This exhibition explores the aspects of social smoking in this modern age. Teenagers are increasingly participating in smoking only in social gatherings and with their peers. Taken with a modern editorial theme, we explore two friends removed from their context of being with friends and place them entirely in what they perceive themselves as smokers. Incorporating a surrealist theme, the exhibition progresses towards exaggeration and sensationalism, attracting a final scene of smoking out of a saxophone.
This drew inspiration from Vampire Weekend’s Diane Young music video. Look for cues in the sequence such as a fat cuban cigar billowing artistic smoke and Marlboro Gold, a low tar and easy to smoke cigarette favoured by occasional smokers. Watch as the scene grows more and more vivid as they start to smoke. Black and white turns to colour. Formal conservative attire is replaced by colour and edgy casual wear. Examine some highlights from the gallery but also scroll past the break to see all five boards in sequence.
Originally printed on A1 boards.
My first board was shot using just black and white which really taught me the intricacies of balancing contrast with exposure in the photos. I was surprised to find that so much more detail that you do not normally notice can be found in black and white photos. It was a very amazing experience that has taught me wonders. The first board also taught me to frame my shots especially with the use of models to shoot. Directing them and telling them how i wanted to take the photograph was tricky at first but later become very natural and as we did more shoots, Emerson and Helena knew what I wanted to achieve.My second board brought me back to the use of photoshop and the use of selective colouring and the subtleties of smoke and how difficult it was to photograph it. Using slower shutter speeds to capture a haze or faster shutter speeds to capture the ‘moment’.
Originally I had only planned to have 3 boards but I found that I wanted to have a slower transition from black and white to full on, blown out colour. So i was able to use some of my photos from my first shoot to have my second and third boards. I was extremely happy with the end result. My fourth and fifth boards took a lot of preparation and set up involving over 10 hours of actual shooting and many more in preparation. This was caused by a re-shoot and lack of understanding of the saxophone and the fact that it was much more difficult to light as a smoking pipe than expected. We by chance lit a tissue on fire which burns very well and use that to simulate the effect of smoking.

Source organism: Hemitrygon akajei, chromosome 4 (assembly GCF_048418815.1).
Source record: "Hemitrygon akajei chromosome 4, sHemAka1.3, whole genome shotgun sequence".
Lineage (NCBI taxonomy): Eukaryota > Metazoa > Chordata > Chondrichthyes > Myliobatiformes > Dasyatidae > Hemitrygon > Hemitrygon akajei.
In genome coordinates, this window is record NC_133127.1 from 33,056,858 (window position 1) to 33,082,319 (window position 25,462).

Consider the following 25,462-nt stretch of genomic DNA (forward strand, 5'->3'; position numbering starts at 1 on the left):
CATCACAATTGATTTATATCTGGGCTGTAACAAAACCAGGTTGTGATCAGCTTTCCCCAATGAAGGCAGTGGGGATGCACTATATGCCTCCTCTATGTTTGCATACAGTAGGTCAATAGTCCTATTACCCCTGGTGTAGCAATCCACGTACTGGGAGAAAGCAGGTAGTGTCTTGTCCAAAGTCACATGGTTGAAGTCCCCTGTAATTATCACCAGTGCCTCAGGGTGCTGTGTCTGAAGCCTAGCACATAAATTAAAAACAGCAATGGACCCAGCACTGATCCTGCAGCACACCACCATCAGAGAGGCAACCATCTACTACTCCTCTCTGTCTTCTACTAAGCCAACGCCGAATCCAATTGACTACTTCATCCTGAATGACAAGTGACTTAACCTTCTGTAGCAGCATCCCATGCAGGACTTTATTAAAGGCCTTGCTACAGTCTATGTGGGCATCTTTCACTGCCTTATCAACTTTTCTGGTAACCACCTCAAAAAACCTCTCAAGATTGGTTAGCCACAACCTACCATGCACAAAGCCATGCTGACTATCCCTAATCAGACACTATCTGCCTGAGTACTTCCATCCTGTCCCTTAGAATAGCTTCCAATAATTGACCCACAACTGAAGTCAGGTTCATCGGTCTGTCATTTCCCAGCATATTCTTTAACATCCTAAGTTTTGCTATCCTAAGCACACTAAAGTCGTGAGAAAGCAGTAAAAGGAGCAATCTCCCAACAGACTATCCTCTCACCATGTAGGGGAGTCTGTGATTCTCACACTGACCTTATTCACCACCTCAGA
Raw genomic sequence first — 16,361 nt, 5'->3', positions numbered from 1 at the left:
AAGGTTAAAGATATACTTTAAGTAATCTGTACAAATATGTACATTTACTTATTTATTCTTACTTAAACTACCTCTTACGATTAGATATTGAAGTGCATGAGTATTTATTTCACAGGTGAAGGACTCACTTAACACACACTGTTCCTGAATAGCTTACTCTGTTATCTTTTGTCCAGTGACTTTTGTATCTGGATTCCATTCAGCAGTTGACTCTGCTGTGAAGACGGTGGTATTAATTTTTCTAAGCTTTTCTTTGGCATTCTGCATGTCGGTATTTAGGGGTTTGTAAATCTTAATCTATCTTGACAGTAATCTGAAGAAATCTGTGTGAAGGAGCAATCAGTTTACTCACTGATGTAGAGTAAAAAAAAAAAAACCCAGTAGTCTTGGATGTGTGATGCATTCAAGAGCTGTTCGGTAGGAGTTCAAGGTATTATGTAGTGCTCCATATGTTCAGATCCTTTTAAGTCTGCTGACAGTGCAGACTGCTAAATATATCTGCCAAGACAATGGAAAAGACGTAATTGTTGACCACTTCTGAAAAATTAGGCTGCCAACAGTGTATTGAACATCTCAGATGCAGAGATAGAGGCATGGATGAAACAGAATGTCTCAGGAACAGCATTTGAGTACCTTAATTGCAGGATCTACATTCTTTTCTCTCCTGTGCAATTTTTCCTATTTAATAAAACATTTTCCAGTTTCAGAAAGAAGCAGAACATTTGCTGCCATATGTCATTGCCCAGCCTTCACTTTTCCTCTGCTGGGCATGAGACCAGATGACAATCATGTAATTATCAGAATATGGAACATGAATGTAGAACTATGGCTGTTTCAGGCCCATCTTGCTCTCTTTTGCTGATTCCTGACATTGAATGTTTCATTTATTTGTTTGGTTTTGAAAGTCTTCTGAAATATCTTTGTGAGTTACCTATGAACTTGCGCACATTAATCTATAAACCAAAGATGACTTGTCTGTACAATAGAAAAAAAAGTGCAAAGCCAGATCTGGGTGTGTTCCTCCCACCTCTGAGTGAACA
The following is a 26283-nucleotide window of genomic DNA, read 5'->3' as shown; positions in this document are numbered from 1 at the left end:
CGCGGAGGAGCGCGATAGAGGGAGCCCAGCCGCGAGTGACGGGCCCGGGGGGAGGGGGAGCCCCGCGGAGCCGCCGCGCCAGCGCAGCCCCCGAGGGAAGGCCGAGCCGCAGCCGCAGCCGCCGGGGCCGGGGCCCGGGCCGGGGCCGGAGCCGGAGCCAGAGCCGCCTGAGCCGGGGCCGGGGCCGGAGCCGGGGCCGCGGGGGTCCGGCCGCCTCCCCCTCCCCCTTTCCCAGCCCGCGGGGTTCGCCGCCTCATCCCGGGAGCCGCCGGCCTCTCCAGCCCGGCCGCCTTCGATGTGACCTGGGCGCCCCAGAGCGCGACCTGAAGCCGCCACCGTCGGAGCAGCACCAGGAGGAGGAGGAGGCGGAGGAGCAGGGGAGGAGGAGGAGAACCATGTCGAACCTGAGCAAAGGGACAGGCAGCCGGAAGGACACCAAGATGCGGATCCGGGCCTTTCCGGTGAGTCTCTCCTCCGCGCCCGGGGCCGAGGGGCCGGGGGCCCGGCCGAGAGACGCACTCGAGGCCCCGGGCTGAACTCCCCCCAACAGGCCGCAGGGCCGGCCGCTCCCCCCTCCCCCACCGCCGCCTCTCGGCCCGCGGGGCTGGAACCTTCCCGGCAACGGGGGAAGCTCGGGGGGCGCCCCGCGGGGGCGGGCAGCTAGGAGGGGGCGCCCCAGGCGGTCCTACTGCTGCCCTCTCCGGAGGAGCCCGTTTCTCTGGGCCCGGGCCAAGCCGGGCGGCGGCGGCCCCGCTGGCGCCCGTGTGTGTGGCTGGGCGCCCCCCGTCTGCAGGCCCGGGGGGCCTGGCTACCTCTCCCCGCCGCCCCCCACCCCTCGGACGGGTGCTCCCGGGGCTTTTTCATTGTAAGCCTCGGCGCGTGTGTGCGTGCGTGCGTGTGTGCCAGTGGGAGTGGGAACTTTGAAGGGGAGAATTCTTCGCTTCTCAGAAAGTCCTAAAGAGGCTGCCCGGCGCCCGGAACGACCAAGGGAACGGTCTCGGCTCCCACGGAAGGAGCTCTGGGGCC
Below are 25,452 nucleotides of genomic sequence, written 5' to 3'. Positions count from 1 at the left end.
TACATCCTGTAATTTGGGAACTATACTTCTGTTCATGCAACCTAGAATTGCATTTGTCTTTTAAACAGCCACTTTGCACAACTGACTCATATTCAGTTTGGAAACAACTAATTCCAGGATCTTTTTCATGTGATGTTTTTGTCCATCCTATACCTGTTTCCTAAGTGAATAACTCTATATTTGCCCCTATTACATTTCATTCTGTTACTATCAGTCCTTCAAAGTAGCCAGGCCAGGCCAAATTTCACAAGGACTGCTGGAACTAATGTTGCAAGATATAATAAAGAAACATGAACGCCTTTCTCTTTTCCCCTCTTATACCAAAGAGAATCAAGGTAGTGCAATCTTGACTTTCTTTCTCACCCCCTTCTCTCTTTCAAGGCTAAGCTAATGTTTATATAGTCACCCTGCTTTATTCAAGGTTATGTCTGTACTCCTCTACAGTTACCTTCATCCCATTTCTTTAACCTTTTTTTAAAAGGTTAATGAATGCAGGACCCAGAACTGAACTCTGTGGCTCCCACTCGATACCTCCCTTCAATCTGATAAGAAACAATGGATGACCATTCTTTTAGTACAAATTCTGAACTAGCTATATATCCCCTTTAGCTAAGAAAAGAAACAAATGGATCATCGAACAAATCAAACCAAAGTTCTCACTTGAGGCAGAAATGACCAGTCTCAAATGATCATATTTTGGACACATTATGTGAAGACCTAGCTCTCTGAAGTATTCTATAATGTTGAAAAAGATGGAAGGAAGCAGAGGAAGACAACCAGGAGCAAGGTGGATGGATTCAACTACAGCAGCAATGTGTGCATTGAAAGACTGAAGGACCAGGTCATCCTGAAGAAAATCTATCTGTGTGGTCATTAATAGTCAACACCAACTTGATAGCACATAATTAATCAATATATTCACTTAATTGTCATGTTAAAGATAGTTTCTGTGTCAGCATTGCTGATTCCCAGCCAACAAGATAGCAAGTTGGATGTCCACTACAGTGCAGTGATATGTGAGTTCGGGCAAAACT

In conclusion, although my idea of exploring the translucent nature of smoke and the smoking culture of the 1950s was at first complicated, I felt that it was much easier as I started making progress during the shoots. I felt that the black and white photos gave a timeless feeling to the first board, the selective colour a great transition to colour from black and white in the second board, the use of more lighter colours in the third board and the craziness of colour in attire, flames, saxophones in the fourth and fifth board. I feel as though the flow of the board has been positive in that the ‘smoking has made the individuals seem more interesting on the outside’, through the use of colour and addition of the changing backdrop but they are still the same boring people with see through, translucent personalities.